Valuations of public growth companies – not as attractive as you might think?
Authors: Jan Szumada, Adam Łata
The news of declining global stock market valuations in 2022 has reached everyone. As interest rates have risen in most developed economies, major indices around the world have fallen. A common perception is that growth companies’ valuations (and the correlated VC market valuations) are currently attractive due to the stock market decline. Such a conclusion can be reached by analysing probably the most widely used valuation benchmark in the VC world – the Cloud Index developed by Bessemer Venture Partners.
The EV/ARR multiple shown in the chart above appears to be at a historical low, similar to 2014-2017 levels. Comparing the current value of around 6.0x with the 2020-2021 values, which were close to 20.0x, one could get the impression that valuations are now at a really attractive level. Is this really the case?
A major limitation of the above index is that it only goes back less than 10 years, so it lacks data on the 2008 financial crisis or the internet bubble bursting in 2000. Therefore, it does not give a full picture of how deep the valuation declines may still be. To answer this question, we can look at another index that measures the price-to-earnings (P/E) ratio of growth companies (this is a different group of companies to the BVP Cloud Index, but their characteristics are similar, and the indices are highly correlated).
The chart clearly shows that the P/E multiple of growth companies was significantly lower in 2008 and 2009 than it is today. During the financial crisis, it fell below 12x and compared to the current level of 20x it was more than 40% lower. The BVP index only covers the right-hand side of the chart above, giving the false impression that valuation multiples today are at historically low levels.
This shows that there is still a large potential for the valuations of growth companies to fall – by as much as 40%. Frequently used valuation benchmarks do not cover a long enough time horizon and can give a false impression that growth companies are currently trading cheaply. In reality, valuation multiples have only adjusted from the levels seen during the ZIRP (zero interest rate policy) years and could still fall by up to half if a recession hits.
Are private companies getting cheaper? It seems that not all
The consequences of falling public market valuations can also be felt in the private market. The more mature the company, the more similar it is to a listed company and the closer it is to becoming one.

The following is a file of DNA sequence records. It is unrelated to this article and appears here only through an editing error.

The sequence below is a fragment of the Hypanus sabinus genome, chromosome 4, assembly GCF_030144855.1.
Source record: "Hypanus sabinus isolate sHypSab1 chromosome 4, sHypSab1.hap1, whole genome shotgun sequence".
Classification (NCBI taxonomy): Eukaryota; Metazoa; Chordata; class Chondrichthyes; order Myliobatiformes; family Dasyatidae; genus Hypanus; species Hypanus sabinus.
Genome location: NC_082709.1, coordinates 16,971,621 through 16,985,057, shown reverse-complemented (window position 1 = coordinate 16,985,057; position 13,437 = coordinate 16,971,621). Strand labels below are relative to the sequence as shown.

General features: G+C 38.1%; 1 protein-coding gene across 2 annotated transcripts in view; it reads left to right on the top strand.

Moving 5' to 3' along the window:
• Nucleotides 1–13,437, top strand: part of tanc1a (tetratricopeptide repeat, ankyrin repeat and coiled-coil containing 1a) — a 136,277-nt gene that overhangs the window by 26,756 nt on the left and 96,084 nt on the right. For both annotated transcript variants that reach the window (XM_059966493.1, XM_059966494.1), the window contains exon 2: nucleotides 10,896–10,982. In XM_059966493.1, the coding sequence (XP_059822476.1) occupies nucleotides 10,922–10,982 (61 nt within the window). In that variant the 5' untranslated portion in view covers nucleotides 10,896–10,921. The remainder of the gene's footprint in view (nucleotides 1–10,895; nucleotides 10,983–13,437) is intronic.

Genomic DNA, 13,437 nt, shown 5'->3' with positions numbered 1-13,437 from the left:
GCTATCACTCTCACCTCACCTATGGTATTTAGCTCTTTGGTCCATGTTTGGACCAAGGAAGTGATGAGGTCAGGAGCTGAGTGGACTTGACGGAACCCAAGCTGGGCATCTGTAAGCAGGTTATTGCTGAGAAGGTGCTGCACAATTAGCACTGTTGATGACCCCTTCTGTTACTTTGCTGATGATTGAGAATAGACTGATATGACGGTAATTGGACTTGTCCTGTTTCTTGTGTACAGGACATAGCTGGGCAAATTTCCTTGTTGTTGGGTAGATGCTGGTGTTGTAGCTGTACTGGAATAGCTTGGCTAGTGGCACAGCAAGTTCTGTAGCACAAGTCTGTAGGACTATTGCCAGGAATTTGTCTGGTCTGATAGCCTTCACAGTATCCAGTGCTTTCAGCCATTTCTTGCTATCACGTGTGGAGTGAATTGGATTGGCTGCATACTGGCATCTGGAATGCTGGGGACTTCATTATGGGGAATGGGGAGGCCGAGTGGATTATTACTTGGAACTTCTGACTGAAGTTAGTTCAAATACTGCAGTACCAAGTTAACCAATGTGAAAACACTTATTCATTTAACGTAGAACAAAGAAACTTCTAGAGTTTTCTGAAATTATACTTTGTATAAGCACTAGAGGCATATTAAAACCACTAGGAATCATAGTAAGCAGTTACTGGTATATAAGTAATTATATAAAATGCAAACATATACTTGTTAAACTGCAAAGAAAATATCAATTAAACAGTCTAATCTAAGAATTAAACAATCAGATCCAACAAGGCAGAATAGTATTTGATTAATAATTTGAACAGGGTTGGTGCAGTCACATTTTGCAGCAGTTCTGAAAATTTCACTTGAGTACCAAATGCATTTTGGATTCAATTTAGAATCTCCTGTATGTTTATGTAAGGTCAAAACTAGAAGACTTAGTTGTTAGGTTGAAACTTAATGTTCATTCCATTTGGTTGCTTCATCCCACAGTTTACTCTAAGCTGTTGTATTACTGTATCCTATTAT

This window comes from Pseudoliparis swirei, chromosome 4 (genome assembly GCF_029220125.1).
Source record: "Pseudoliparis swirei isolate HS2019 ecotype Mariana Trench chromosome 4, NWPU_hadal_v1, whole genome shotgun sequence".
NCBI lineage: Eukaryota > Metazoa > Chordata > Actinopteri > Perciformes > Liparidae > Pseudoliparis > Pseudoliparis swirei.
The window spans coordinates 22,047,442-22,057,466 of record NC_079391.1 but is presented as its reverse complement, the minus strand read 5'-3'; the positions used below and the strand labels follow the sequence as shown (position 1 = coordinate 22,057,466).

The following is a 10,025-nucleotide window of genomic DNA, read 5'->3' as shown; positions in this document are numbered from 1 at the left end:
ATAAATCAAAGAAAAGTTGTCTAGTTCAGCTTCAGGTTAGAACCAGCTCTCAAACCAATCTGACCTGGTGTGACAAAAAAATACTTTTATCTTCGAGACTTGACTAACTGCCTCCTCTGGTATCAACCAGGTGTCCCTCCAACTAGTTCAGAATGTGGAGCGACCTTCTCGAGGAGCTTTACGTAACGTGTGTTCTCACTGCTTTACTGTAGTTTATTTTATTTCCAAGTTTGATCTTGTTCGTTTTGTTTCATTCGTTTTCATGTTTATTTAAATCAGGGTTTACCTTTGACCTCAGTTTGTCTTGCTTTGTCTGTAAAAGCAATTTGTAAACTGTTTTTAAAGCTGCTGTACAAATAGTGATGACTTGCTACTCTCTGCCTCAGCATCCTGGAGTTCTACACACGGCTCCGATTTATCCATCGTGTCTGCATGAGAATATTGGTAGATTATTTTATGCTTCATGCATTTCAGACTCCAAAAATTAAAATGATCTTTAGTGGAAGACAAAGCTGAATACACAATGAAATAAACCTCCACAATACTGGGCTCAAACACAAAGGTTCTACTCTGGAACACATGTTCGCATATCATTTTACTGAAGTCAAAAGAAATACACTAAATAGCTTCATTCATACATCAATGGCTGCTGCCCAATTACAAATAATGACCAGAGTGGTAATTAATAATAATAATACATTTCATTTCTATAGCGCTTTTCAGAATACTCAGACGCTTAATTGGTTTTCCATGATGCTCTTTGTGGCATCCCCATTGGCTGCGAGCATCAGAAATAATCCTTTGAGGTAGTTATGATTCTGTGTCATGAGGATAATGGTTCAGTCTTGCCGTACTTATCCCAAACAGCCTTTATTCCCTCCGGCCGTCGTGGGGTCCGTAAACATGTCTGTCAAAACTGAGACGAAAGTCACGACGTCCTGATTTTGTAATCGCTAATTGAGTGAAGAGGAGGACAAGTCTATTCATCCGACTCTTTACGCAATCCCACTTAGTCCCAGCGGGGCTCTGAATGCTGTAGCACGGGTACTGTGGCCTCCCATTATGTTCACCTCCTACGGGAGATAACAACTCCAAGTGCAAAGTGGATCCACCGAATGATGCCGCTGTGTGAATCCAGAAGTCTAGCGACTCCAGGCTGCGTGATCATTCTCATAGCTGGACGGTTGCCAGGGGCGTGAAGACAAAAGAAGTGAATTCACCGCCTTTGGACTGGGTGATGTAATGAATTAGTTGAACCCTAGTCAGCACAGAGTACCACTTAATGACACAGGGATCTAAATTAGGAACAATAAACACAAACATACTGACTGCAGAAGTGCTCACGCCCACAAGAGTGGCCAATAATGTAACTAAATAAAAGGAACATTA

Looking at Pitchbook’s data on the CEE VC market, one might get the impression that the sector has come through 2022 with relatively dry feet. While the number of investments made dropped significantly last year, their value remained at the same level as in 2021 – and thus, the average round value increased (either relatively more later-stage rounds were closed, or the average round value at the same stage increased, and presumably so did the valuation).
The situation is similar for VC fundraising, with the same number of funds closing in 2022 as in 2021 but with an almost 15% increase in value.
The situation in the private equity market in the region was very similar, with both the value of investments and funds closed increasing while the number of investments decreased (there is no data on the number of funds closed).
Based on the above data, one can hypothesise that the market has been ‘cleansed’ and only the fittest have survived – both the funds and the startups (or founders) that have proven their ability to deliver the highest returns to their investors are still able to raise the necessary funds. As a result, both LPs and funds are taking a much more selective approach to their investments: lengthening the duration and thoroughness of due diligence, placing more emphasis on the financial health of companies (at the expense of a frantic pursuit of growth), and taking a more restrictive approach to offered valuations.
In our view, the least noticeable decline (if any) will be at the pre-seed and seed stages, where valuation is a function of round size and dilution. And both are unlikely to change significantly – the same amount of money will be needed to reach the respective milestones (i.e. usually raising Series A) as before, and the average dilution will not increase so as not to ruin the cap table at the very beginning of the company’s existence. But with each successive letter in the round (Series A, B, etc.), the valuation of a company becomes more closely tied to its performance and closer to the expected value of acompany at exit. So, if investors today can expect a valuation of 8x revenues in a Nasdaq IPO, rather than 20x as was the case not too long ago, valuations in later rounds should come down significantly. The situation will be similar in the PE market, which increasingly competes with the stock market for exits. Falling investor activity and public market valuations should allow these funds to acquire companies at lower valuations than a year ago.
All told, there has been a sharp correction in public market valuations, which has also led to declines in private company valuations. However, we believe that this is in fact an adjustment of valuations to the new conditions (the end of zero interest rates), but further declines in company prices – even to the level of post-crisis multiples in 2008 – cannot be ruled out. In the private market, the situation is unlikely to change dramatically in the early stages, and in later rounds valuation declines will correlate with stock market movements.